Aleksandr Dugin’s ‘Last War Of The World Island’

Perhaps nobody who could be considered part of the new ‘Right Renaissance‘ is as controversial and fascinating to hear from as Russia’s Aleksandr Dugin. Born in Moscow, 1962, to a military family, he took a particular interest in history and philosophy, even going so far as to translate the works of authors such as René Guénon and Julius Evola intro Russian for the first time. He holds degrees in economics, sociology and philosophy, has worked as an advisor to State Duma members Gennadiy Seleznyov and Sergei Naryshkin, as well as President Vladimir Putin. He also held a post as head of sociology at Moscow State University between 2008 and 2014. In addition, his book ‘The Foundations of Geopolitics: The Geopolitical Future of Russia‘ was used as a textbook in the General Staff Academy of Russian military.

His history in politics is, put simply, confusing. He was for example one of the founding members of the ‘National Bolshevik Party‘, whose name to outsiders can be rather misleading. From the start of his time in politics, Dugin gravitated towards what can accurately be deemed Reactionary groups, i.e – the neo-tsarist organization Pamyat. The NBP was, in the wake of the disastrous wounds ripped open in Russia by the collapse of the Soviet Union, oriented mainly towards both a rightist, anti-capitalist program and a defense of Russia’s history, including the Stalinist period. This is hard to comprehend outside of the given context, but does make sense once we understand his view of geopolitics (which is his primary interest).

giving Glenn Beck waking nightmares since at least 2014!

This leads us to the book in question, published in 2012, and translated to English in 2015. By this time, Dugin’s politics had taken a more overtly rightist position, but of course antithetical to what we might call the ‘Americanized right’ of free marketeer, invite everyone/invade everyone normalcy, which of course has come to dominate the European political landscape. The rightism of Dugin transcends the contemporary political field in more ways than one, while also still entertaining certain aspects of avant-garde philosophy that some have criticized as too accommodating of paradigms based in critical theory for their own good. This book however, is not primarily concerned with theory, but instead history and geopolitics, so if you have been put off the author by ideological idiosyncrasies, you need not worry about such things as they pertain to Last War.

The book begins with the essential foundation of Dugin’s geopolitical thought, that in history there exists an eternal conflict between the civilization of the land (tellurocracy), and the civilization of the sea (thalassocracy). The greatest example of this in the ancient world is the war between Rome and Carthage, illustrated eloquently with a long form quote from G.K. Chesterton on the Punic Wars. As well as geopolitical significance, the land/sea dichotomy has a metaphysical character as well. As Christ was born in the land empire, the antichrist was destined to be born in the sea empire. The values of the land empire are naturally conservative, sacrificial, faithful, and holistic. On the flipside then, the values of the sea civilization will be decadence and materialism. The traits of the land civilization are, for Dugin, not rooted in the Russian people themselves, but were adopted over time, largely due to Mongol occupation and Orthodoxy’s spread (the concept of the Third Rome comes from here). Not only this, but Russia is the heartland of this type of civilization, and as such…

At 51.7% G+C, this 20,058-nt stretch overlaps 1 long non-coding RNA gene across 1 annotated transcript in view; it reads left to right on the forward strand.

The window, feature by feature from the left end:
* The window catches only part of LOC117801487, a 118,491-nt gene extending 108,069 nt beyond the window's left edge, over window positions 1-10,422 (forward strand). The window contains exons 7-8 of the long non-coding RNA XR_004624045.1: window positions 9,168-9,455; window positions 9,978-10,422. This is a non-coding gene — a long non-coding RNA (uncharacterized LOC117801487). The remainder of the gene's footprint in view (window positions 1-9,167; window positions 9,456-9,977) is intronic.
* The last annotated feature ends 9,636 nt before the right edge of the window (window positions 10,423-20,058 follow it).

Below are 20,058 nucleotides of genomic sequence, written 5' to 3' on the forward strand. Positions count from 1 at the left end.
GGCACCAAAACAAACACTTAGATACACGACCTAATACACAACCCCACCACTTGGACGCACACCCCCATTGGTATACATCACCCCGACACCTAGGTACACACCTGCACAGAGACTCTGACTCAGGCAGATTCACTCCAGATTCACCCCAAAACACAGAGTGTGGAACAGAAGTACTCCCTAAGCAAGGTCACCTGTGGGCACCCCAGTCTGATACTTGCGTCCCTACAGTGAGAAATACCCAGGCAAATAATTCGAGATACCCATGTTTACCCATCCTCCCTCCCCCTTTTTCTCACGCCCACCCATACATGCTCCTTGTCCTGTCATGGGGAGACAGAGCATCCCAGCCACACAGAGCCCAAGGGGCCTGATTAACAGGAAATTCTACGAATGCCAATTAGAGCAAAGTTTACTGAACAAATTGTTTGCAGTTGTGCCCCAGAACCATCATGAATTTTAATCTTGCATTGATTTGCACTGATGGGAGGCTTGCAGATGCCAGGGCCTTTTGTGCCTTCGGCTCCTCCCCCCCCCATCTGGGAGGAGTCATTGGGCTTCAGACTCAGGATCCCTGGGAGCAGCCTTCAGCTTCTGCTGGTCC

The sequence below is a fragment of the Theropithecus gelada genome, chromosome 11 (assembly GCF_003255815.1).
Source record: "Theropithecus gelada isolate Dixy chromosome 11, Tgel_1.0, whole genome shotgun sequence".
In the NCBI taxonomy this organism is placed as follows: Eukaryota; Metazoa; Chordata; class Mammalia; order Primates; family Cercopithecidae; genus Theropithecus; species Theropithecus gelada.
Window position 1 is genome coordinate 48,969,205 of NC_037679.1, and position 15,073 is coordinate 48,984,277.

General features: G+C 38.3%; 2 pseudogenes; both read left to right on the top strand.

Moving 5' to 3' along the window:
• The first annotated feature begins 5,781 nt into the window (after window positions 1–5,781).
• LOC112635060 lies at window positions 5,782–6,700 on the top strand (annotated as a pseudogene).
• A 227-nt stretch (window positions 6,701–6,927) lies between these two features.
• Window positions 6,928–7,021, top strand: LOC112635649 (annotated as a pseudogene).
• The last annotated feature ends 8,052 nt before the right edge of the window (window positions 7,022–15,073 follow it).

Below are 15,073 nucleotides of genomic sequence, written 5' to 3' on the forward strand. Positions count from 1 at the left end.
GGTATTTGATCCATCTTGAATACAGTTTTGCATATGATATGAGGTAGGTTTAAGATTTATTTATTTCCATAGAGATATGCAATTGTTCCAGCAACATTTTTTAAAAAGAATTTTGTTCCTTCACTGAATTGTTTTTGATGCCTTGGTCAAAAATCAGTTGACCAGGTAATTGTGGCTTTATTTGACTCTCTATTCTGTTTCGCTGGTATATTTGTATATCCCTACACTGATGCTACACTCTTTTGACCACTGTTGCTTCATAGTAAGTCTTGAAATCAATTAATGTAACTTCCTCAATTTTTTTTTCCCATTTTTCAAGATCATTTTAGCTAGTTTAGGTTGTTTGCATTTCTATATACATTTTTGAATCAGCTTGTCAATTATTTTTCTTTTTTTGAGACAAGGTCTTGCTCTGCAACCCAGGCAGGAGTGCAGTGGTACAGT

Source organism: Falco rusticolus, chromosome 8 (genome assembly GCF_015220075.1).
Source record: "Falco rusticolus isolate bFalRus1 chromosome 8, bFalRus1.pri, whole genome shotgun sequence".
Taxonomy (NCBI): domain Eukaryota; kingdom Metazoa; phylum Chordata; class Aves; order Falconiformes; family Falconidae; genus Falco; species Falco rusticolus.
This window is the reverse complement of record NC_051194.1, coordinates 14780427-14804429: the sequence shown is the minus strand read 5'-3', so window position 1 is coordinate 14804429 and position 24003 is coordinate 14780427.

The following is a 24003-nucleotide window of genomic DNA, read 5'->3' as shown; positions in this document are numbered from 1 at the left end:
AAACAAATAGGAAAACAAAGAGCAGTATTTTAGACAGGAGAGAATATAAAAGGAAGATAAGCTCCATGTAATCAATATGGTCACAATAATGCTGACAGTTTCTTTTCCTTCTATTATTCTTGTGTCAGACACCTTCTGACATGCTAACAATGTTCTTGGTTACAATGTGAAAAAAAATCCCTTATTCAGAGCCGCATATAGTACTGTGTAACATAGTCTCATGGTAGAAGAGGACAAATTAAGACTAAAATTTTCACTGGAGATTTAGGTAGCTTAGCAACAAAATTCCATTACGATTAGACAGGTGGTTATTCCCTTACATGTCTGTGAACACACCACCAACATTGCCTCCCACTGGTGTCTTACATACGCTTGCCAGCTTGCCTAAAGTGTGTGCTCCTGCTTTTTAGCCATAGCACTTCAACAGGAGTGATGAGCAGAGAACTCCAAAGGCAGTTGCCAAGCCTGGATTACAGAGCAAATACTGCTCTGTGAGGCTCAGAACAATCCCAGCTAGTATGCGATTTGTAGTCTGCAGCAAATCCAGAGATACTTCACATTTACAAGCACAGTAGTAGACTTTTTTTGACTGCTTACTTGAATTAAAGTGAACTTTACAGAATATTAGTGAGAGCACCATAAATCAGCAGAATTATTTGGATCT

“Geopolitically, the fact that Russia is the Heartland makes its sovereignty a planetary problem. All the powers and states in the world that possess tellurocratic properties depend on whether Russia will cope with this historic challenge and be able to preserve its sovereignty.”

The challenge, in the form of thallasocratic or Atlanticist expansion has gone through many phases, the last one before our contemporary era being the dominance of the mercantile British Empire. Today however, the pole of the sea is grounded entirely in the United States, Western Europe reduced to vassal status.

On the Bolshevik Revolution, Dugin argues that beyond the various historical factors which played into the tsar’s overthrow, there was a strong current of geopolitical destiny at work beneath the surface. By the outbreak of WWI, a bourgeois class had emerged fully in Russian society and in fact gained powers from the tsar. Influenced in large part by French ideas which had been at play in Russia for well over a century, he had accepted these developments and thus oriented the nation around St. Petersburg, an atlanticist orientation. This went against the very essence of Russia, and thus the tsarist regime and the provisional government which replaced it were overthrown by the Bolsheviks.

Incredible history is gone into here, and it should be mentioned, because Dugin goes into a point that is usually missed, that Lenin willingly ceded huge territory to Germany likely because he was counting on a burgeoning communist revolution to overthrow the kaiser (it never came). The early Leninists seemed disinterested in promoting Russian territorial integrity as nationalism flared in various regions (think; Finland). It took the death of Lenin, and Stalin’s directional change to ensure Russia lost no more territory.

Foreign ministers Vyacheslav Molotov and Joachim von Ribbentrop
of Russia and Germany respectively

WWII brought on a very strange geopolitical situation. Dugin outlines the reasons that in fact, the axis should have won the war because they should have remained allied to the Soviet Union throughout. This would be the natural flow of events from a geopolitical standpoint, as both were land-oriented, both were anti-capitalist and anti-bourgeois, and both stood to gain from the allied powers loss. And yet, it ended up that the capitalist west and the communist east became allies against the continental center. A reminder perhaps that personality and subterfuge can have massive impacts on great power politics.